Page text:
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The Value of Contesting a Hopelessly Fatal Issue

John H. Stokes, M.D.
JAMA. 1916;LXVI(9):674-675. doi:10.1001/jama.1916.02580350062032.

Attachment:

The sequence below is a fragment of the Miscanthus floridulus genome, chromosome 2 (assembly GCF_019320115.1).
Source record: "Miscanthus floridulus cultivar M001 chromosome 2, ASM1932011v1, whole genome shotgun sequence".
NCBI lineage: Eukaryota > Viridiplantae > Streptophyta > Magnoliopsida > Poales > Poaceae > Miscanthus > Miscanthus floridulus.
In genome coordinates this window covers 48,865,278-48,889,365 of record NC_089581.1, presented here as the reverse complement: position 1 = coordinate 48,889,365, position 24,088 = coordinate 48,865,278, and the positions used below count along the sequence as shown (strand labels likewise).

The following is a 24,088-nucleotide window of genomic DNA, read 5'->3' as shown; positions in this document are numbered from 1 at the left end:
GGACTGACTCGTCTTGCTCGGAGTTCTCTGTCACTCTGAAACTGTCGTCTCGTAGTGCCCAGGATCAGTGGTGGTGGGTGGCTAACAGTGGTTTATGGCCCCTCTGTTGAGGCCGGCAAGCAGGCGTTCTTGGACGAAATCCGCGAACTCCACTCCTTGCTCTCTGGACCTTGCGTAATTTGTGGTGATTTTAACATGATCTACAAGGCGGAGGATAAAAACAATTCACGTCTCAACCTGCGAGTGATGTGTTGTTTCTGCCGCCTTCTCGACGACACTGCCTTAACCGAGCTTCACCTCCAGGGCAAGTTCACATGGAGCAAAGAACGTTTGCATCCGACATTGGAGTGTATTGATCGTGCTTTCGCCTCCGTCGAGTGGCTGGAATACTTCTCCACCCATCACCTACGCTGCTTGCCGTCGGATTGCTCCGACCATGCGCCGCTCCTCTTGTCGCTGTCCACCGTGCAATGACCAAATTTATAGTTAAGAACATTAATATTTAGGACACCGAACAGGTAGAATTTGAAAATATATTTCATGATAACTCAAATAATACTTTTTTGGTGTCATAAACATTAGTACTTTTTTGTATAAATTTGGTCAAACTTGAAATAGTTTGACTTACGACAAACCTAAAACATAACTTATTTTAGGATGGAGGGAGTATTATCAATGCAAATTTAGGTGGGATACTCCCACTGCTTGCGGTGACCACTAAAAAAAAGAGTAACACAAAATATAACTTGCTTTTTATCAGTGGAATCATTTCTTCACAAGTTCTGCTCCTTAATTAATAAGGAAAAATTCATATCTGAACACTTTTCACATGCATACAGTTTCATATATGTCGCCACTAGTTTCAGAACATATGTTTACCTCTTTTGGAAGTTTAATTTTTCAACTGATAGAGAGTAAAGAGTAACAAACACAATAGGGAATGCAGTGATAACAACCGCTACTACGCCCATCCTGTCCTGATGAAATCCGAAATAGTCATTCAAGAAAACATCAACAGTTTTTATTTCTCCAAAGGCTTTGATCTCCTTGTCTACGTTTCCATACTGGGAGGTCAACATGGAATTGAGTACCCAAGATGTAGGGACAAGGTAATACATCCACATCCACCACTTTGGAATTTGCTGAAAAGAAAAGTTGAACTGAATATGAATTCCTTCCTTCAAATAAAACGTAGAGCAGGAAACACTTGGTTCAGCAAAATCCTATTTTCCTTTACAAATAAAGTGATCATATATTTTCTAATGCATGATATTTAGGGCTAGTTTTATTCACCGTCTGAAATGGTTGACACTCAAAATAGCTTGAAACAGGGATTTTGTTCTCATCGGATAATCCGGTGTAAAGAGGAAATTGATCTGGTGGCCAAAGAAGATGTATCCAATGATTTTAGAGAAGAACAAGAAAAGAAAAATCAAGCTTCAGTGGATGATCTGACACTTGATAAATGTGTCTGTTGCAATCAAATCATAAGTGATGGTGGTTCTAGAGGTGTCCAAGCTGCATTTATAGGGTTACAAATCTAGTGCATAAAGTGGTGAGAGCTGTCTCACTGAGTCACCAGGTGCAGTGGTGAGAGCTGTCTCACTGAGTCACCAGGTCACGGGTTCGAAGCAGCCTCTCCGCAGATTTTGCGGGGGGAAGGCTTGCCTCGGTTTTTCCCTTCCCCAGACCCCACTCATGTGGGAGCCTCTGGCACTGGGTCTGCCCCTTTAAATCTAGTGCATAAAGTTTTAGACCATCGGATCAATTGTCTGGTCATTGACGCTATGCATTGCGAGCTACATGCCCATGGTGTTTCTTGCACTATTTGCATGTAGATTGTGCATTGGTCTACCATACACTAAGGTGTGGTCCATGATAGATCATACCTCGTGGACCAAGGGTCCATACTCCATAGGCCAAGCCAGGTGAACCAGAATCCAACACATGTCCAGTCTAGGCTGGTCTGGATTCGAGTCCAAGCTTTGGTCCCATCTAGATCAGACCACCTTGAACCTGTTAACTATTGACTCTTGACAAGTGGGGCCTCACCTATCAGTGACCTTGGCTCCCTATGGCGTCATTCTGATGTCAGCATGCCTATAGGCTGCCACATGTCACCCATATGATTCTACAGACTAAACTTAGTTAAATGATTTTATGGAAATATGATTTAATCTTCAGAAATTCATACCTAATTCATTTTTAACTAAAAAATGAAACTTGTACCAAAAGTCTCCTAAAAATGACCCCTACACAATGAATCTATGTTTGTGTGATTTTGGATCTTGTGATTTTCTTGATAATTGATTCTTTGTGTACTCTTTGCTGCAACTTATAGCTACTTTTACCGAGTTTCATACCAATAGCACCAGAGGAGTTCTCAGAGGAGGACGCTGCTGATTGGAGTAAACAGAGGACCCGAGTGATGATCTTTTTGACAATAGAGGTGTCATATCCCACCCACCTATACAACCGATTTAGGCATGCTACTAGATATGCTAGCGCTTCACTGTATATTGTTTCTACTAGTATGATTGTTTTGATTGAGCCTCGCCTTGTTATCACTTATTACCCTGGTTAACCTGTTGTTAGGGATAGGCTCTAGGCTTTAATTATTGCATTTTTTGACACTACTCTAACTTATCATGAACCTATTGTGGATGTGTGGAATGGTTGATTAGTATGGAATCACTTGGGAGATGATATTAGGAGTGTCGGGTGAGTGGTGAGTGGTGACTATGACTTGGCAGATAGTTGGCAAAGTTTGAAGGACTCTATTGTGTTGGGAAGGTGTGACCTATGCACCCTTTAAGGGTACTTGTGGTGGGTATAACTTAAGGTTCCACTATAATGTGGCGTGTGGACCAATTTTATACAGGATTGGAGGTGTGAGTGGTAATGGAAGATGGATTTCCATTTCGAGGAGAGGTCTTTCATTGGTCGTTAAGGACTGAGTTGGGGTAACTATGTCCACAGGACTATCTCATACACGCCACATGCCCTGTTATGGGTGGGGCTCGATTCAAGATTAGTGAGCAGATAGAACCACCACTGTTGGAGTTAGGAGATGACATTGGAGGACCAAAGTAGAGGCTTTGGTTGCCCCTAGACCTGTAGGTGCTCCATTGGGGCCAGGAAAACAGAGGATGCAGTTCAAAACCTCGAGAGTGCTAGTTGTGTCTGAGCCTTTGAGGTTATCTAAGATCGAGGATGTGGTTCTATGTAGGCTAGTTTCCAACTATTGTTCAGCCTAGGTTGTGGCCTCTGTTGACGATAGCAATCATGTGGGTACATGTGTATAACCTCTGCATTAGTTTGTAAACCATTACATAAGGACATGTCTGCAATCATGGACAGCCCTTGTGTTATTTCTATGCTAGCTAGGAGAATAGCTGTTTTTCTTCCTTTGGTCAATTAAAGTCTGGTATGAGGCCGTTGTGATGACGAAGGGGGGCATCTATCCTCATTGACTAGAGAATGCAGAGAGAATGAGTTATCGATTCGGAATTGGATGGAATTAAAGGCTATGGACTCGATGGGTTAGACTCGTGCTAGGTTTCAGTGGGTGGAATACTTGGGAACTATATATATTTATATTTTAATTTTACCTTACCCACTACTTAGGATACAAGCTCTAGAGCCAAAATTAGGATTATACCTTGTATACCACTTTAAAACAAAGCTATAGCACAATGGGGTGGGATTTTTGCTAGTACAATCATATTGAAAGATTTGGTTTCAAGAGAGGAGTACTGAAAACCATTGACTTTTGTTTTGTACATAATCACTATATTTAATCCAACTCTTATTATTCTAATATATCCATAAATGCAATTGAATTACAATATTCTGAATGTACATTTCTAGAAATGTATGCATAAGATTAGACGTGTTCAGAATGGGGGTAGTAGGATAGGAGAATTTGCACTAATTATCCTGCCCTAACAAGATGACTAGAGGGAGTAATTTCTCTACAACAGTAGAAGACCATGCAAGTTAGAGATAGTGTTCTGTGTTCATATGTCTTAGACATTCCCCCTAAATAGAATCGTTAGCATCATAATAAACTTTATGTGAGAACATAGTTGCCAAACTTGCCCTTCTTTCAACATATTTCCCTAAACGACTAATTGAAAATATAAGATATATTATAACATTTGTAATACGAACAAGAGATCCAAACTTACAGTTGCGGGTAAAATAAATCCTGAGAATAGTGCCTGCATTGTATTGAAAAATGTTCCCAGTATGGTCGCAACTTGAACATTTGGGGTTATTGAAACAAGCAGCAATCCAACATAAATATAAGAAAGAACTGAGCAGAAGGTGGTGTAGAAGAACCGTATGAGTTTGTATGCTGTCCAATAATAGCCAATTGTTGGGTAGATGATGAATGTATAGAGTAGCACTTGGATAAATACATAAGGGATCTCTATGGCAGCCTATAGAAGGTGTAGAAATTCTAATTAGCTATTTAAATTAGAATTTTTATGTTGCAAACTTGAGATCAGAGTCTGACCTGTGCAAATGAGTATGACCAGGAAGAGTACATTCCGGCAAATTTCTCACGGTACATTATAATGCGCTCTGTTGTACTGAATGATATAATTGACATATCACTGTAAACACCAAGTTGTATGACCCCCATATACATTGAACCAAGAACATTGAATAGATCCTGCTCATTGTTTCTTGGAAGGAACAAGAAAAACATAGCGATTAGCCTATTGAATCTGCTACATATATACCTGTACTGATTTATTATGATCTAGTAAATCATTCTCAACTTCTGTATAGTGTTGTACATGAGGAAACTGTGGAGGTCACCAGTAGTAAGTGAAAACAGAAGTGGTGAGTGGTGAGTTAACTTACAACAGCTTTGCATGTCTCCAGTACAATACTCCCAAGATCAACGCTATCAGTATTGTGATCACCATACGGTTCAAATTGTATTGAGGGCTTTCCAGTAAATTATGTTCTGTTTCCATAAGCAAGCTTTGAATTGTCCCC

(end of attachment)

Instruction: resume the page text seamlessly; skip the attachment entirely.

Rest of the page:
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To the Editor:  —The recent appearance of a valuable article by Reilly, on "The Signs and Symptoms of Impending Death" (The Journal, Jan. 15, 1916, p. 160), suggests forcibly those questions which center around the familiar conservative principle that governs the physician, in theory at least, in the face of such an issue. The "Cui bono?" cannot be escaped, whether we ask it of ourselves, or meet it in the person of our patients' relatives, in our friends, or in our own flesh and blood.Setting aside for the moment the ethical and social aspects of euthanasia, which after all we answer so easily in generalities and with such difficulty when we confront the specific case, it is worth while for the moment to weigh a less familiar aspect of the value of a physician's futile struggle against what was, from the start, an inevitably fatal issue.Issues in medicine


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